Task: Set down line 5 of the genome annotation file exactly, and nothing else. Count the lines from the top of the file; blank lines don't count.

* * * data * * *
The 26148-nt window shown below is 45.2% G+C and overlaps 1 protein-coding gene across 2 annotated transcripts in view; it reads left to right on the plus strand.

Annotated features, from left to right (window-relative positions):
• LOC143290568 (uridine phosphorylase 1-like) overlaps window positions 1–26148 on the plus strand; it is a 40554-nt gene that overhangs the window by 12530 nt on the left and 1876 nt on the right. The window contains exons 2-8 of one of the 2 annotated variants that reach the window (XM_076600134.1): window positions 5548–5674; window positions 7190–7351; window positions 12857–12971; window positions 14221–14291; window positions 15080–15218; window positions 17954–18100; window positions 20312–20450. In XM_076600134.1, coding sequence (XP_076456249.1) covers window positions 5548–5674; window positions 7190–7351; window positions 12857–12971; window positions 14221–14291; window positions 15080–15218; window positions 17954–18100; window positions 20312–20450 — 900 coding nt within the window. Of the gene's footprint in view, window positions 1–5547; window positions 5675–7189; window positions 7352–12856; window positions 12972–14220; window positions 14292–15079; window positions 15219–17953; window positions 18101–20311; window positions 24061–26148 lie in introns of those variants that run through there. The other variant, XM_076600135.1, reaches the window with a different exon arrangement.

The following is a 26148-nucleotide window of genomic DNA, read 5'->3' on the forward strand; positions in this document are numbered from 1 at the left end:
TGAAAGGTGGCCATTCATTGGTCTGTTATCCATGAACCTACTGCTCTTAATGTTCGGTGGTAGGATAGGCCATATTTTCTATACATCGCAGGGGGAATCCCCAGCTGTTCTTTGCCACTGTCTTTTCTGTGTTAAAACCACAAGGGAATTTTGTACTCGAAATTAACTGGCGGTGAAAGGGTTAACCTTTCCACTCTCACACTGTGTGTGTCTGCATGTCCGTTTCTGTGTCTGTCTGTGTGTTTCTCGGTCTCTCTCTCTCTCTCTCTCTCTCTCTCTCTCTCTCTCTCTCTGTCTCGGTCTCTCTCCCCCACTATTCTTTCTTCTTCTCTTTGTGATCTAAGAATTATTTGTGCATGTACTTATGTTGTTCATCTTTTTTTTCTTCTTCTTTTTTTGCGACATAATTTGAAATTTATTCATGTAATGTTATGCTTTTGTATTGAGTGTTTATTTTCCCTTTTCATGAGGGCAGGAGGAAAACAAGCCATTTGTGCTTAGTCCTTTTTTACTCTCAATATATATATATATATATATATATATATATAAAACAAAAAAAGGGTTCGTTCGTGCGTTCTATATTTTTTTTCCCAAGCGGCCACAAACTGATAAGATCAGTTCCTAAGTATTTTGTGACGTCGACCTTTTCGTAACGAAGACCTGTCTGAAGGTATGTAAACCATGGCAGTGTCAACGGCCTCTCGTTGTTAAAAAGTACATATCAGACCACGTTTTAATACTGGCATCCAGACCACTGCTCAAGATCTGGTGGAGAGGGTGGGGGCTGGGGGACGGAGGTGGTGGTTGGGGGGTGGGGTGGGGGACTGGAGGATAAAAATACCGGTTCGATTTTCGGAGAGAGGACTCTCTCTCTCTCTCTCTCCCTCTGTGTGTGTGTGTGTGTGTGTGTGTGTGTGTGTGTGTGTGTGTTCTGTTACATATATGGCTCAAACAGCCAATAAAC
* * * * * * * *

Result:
TGAAAGGTGGCCATTCATTGGTCTGTTATCCATGAACCTACTGCTCTTAATGTTCGGTGGTAGGATAGGCCATATTTTCTATACATCGCAGGGGGAATCCCCAGCTGTTCTTTGCCACTGTCTTTTCTGTGTTAAAACCACAAGGGAATTTTGTACTCGAAATTAACTGGCGGTGAAAGGGTTAACCTTTCCACTCTCACACTGTGTGTGTCTGCATGTCCGTTTCTGTGTCTGTCTGTGTGTTTCTCGGTCTCTCTCTCTCTCTCTCTCTCTCTCTCTCTCTCTCTCTCTCTGTCTCGGTCTCTCTCCCCCACTATTCTTTCTTCTTCTCTTTGTGATCTAAGAATTATTTGTGCATGTACTTATGTTGTTCATCTTTTTTTTCTTCTTCTTTTTTTGCGACATAATTTGAAATTTATTCATGTAATGTTATGCTTTTGTATTGAGTGTTTATTTTCCCTTTTCATGAGGGCAGGAGGAAAACAAGCCATTTGTGCTTAGTCCTTTTTTACTCTCAATATATATATATATATATATATATATATATAAAACAAAAAAAGGGTTCGTTCGTGCGTTCTATATTTTTTTTCCCAAGCGGCCACAAACTGATAAGATCAGTTCCTAAGTATTTTGTGACGTCGACCTTTTCGTAACGAAGACCTGTCTGAAGGTATGTAAACCATGGCAGTGTCAACGGCCTCTCGTTGTTAAAAAGTACATATCAGACCACGTTTTAATACTGGCATCCAGACCACTGCTCAAGATCTGGTGGAGAGGGTGGGGGCTGGGGGACGGAGGTGGTGGTTGGGGGGTGGGGTGGGGGACTGGAGGATAAAAATACCGGTTCGATTTTCGGAGAGAGGACTCTCTCTCTCTCTCTCTCCCTCTGTGTGTGTGTGTGTGTGTGTGTGTGTGTGTGTGTGTGTGTGTTCTGTTACATATATGGCTCAAACAGCCAATAAAC